Any mammalian animal may be immunized with the antigen for producing the desired antibodies. In general, animals of Rodentia, Lagomorpha, or Primates can be used. Animals of Rodentia include, for example, mouse, rat, and hamster. Animals of Lagomorpha include, for example, rabbit. Animals of Primates include, for example, a monkey of Catarrhini (old world monkey) such as Macaca fascicularis, rhesus monkey, baboon, and chimpanzees.

Methods for immunizing animals with antigens are known in the art. Intraperitoneal injection or subcutaneous injection of antigens is a standard method for immunization of mammals. More specifically, antigens may be diluted and suspended in an appropriate amount of phosphate buffered saline (PBS), physiological saline, etc. If desired, the antigen suspension may be mixed with an appropriate amount of a standard adjuvant, such as Freund's complete adjuvant, made into emulsion, and then administered to mammalian animals. Animals are immunized against the antigen, immunogenic conjugates, or derivatives by combining 1 mg or 1 μg of the peptide or conjugate (for rabbits or mice, respectively) with 3 volumes of Freund's incomplete adjuvant.

Animals can be boosted until the titer plateaus by several administrations of antigen mixed with an appropriately amount of Freund's incomplete adjuvant every 4 to 21 days. Animals are boosted with ⅕ to 1/10 the original amount of peptide or conjugate in Freund's complete adjuvant by subcutaneous injection at multiple sites. Seven to 14 days later the animals are bled and the serum is assayed for antibody titer. An appropriate carrier may also be used for immunization. After immunization as above, serum is examined by a standard method for an increase in the amount of desired antibodies. Preferably, the animal is boosted with the conjugate of the same antigen, but conjugated to a different protein and/or through a different cross-linking reagent. Conjugates also can be made in recombinant cell culture as protein fusions. Also, aggregating agents such as alum are suitably used to enhance the immune response.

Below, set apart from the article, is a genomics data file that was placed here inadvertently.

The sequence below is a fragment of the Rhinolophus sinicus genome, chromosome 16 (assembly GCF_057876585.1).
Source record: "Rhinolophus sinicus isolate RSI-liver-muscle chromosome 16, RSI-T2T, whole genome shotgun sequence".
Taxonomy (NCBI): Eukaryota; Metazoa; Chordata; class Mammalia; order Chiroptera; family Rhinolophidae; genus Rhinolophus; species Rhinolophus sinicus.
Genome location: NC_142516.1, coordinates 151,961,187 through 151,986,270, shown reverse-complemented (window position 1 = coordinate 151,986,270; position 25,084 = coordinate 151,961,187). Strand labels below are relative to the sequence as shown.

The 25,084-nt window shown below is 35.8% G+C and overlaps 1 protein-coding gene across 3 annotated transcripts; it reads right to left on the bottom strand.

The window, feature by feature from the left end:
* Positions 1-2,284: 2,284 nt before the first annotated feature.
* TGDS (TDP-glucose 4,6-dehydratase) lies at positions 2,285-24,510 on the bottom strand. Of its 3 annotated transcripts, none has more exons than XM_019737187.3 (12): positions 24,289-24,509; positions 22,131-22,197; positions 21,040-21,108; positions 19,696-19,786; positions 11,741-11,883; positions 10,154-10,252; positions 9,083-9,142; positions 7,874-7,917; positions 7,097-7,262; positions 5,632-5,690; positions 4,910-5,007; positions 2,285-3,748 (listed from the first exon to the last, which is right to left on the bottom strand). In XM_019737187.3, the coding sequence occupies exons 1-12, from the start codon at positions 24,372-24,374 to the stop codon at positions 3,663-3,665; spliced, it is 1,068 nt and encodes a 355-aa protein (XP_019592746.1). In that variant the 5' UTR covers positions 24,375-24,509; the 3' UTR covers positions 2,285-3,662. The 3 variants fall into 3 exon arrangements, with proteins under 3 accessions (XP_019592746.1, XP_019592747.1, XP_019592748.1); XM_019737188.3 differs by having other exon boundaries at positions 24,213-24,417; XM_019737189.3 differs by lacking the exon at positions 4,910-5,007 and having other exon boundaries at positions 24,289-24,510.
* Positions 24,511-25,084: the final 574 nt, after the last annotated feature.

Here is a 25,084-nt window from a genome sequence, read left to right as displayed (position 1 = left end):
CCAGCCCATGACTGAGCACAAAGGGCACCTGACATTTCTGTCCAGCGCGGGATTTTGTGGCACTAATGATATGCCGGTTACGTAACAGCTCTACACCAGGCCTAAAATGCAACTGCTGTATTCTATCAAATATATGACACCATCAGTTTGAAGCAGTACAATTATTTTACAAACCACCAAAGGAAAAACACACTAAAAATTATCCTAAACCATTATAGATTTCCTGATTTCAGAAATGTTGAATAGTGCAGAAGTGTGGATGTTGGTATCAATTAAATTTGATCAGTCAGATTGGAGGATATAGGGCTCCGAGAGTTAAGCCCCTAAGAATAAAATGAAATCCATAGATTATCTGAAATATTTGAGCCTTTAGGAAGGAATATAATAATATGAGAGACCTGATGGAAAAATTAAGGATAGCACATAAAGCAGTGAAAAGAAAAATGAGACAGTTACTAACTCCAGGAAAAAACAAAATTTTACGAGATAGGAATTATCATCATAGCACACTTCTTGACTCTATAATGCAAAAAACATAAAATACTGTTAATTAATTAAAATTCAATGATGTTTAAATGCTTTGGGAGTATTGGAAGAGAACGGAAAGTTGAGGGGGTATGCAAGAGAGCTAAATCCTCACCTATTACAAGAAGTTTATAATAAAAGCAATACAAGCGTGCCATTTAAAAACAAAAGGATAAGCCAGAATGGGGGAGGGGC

Over the past two to three decades, a number of methodologies have been developed to prepare chimeric, humanized or human antibodies for human in-vivo therapeutic applications. The most used and proven methodology is to prepare mouse mAbs using hybridoma methodology and then to humanize the mAbs by converting the framework regions of the VH and VL domains and constant domains of the mAbs into most homologous human framework regions of human VH and VL domains and constant regions of a desirable human γ immunoglobulin isotype and subclass. Many mAbs, such as Xolair, used clinically are humanized mAbs of human γ1, x isotype and subclass and prepared using this methodology.

In some embodiments, antibodies can be made by the conventional hybridoma technology. Kohler et al., Nature, 256:495 (1975). In the hybridoma method, a mouse or other appropriate host animal, such as a hamster or rabbit, is immunized as hereinabove described to elicit lymphocytes that produce or are capable of producing antibodies that will specifically bind to the protein used for immunization. Alternatively, lymphocytes may be immunized in vitro.

To prepare monoclonal antibodies, immune cells are collected from the mammal immunized with the antigen and checked for the increased level of desired antibodies in the serum as described above, and are subjected to cell fusion. The immune cells used for cell fusion are preferably obtained from spleen. Other preferred parental cells to be fused with the above immunocyte include, for example, myeloma cells of mammalians, and more preferably myeloma cells having an acquired property for the selection of fused cells by drugs.

Preferred myeloma cells are those that fuse efficiently, support stable high-level production of antibody by the selected antibody-producing cells, and are sensitive to a medium such as HAT medium. Among these, preferred myeloma cell lines are murine myeloma lines, such as those derived from MOPC-21 and MPC-11 mouse tumors available from the Salk Institute Cell Distribution Center, San Diego, Calif. USA, and SP-2 cells available from the American Type Culture Collection, Rockville, Md. USA. Human myeloma and mouse-human heteromyeloma cell lines also have been described for the production of human monoclonal antibodies (Kozbor, J. Immunol., 133:3001 (1984); Brodeur et al., Monoclonal Antibody Production Techniques and Applications, pp. 51-63 (Marcel Dekker, Inc., New York, 1987)).

The above immunocyte and myeloma cells can be fused according to known methods, for example, the method of Milstein et al. (Galfre et al., Methods Enzymol. 73:3-46, 1981). Lymphocytes are fused with myeloma cells using a suitable fusing agent, such as polyethylene glycol, to form a hybridoma cell (Goding, Monoclonal Antibodies: Principles and Practice, pp. 59-103 (Academic Press, 1986)). Resulting hybridomas obtained by the cell fusion may be selected by cultivating them in a standard selection medium, such as HAT medium (hypoxanthine, aminopterin, and thymidine containing medium). The cell culture is typically continued in the HAT medium for several days to several weeks, the time being sufficient to allow all the other cells, with the exception of the desired hybridoma (non-fused cells), to die. Then, the standard limiting dilution is performed to screen and clone a hybridoma cell producing the desired antibody.